The rise in sexual crimes against women is a growing concern in India, widely reported and debated upon. Delhi has seen at least one rape every day this year, with five cases of sexual assault occurring within hours of each other recently. Mayawati's Uttar Pradesh has been declared a state that sees at least two rapes every day. But guess which state has the worst record on this score? The one that is said to enjoy the best human development indices in the country and which is promoted as "God's Own Country": Kerala. Unfortunately, despite having the highest female literacy rate in the country, India's southern-most state has emerged with the worst record in terms of protecting women.
Sample this: According to Crime Branch statistics, 357 rape cases have already been reported in Kerala in just three months this year, as against 617 for the whole of 2010. This means that at least four or five women have been sexually attacked every day. Statistics also reveal that 60 per cent of the violence against women takes place within the home. If you think this violence is limited to domestic violence, think again. Young girls are at constant risk of being sexually abused or raped, at the hands of not just their neighbours, but their brothers, cousins, uncles, and even fathers.
So it seems that if India is fourth in the list of countries where women are sexually harassed the most, Kerala must top the list of states reporting the maximum atrocities.
Take a look at this recent roster of crimes: Soumya, who while travelling in the ladies' compartment of the Shornur Passenger train, was pushed out by one Govindasway, and then raped and killed. A nurse returning home from duty in an autorickshaw in Kottayam had to jump out of the moving vehicle to escape an attempt of sexual assault. She sustained serious injuries in the process. A woman travelling alone in a taxi in Pathanamthitta in South Kerala was gang-raped by the driver and his friends. Even a woman IG of police has not been spared: She was reportedly harassed while on her morning walk.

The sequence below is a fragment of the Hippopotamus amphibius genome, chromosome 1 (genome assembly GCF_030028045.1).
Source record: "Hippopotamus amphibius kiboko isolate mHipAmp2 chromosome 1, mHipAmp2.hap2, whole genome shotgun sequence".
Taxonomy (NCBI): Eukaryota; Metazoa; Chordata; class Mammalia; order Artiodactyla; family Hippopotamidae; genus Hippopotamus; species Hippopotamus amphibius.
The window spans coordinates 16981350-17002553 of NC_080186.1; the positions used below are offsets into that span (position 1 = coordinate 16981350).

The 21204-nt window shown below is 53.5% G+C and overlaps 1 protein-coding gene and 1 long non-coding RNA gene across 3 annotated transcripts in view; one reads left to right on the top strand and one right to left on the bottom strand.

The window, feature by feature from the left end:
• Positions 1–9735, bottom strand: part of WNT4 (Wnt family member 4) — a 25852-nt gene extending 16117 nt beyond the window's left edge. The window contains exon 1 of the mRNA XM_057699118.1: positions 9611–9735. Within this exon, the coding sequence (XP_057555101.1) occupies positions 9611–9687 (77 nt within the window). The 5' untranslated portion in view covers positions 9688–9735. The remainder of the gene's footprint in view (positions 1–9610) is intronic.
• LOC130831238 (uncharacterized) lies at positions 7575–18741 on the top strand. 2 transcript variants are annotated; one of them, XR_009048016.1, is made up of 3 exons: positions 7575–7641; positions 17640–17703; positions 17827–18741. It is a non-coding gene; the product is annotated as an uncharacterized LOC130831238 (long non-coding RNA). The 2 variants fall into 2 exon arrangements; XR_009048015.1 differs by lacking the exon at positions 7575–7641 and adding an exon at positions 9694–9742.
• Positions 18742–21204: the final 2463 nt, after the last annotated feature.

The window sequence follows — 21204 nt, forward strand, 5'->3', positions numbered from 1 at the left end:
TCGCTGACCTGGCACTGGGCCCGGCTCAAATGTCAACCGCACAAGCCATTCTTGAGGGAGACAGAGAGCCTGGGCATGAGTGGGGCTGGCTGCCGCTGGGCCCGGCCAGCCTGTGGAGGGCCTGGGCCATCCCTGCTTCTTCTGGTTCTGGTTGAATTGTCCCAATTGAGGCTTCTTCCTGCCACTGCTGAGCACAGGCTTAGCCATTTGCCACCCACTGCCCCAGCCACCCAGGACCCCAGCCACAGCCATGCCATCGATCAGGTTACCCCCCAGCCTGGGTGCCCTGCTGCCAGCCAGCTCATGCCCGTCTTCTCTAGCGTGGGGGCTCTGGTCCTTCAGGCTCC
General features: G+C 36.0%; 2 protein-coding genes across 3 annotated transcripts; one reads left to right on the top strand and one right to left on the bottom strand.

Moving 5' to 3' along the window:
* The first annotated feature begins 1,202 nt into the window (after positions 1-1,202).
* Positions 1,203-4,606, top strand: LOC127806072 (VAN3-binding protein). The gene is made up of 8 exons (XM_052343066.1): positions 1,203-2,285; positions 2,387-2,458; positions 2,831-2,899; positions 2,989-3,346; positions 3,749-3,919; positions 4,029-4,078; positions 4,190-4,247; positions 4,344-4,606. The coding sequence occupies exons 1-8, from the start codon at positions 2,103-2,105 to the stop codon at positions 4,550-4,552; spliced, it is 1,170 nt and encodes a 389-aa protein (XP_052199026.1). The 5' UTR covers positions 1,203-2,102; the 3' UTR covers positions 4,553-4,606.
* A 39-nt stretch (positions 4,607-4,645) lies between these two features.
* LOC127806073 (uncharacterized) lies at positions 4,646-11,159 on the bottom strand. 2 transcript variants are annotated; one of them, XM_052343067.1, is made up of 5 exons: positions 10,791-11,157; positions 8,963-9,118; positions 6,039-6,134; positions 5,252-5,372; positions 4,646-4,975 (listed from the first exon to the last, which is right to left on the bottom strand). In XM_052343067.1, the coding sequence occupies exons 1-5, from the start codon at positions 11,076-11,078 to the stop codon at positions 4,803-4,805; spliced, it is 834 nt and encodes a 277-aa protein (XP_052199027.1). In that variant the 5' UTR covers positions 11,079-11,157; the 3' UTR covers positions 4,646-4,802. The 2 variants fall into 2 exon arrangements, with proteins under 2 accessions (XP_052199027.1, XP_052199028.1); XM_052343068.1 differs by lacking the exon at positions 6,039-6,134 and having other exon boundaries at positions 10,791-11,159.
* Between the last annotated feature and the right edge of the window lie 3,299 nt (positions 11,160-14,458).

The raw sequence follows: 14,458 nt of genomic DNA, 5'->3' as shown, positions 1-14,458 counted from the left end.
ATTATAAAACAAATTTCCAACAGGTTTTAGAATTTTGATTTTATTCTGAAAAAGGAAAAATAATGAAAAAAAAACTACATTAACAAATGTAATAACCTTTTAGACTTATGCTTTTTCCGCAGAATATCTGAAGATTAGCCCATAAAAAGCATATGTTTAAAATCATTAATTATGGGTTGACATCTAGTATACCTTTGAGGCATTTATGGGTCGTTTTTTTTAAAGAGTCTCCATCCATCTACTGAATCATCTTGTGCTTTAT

But what has truly triggered widespread horror and shock is the serial rape case of a 14-year-old girl from Parur, near Kochi, which came to light recently. She was first raped by her own father, who later pushed her into the sex trade. According to a rough estimate she had been sexually abused by more than 100 people - ranging from politicians and businessmen, to contractors and even filmmakers and artistes.
When the police busted this particular sex racket, the teenager revealed that her father first raped her and then threatened to kill her if she disclosed this to her mother. An agent who provided young extras to the TV industry, this monster dad didn't just stop at that. Tempted by the monetary gains that could be had, he decided to trade on his daughter's body. When she refused to cooperate, he tied her younger brother upside down to a ceiling fan and threatened to kill him if she did not comply. She yielded. Once the case came to public notice, an apathetic police force suddenly went on an arresting spree and has brought over 30 people into custody in this connection, including a CPM local secretary.
Sadly, this is not an isolated incident. Just days after the Parur incident came to light, another young girl in Narakkal, a short distance from Kochi, complained to the police that her father had been raping her for the last three years. The case of a 14-year-old girl also raped by her father and then trafficked to the sex industry also emerged. Today, the father and other criminals are behind bars.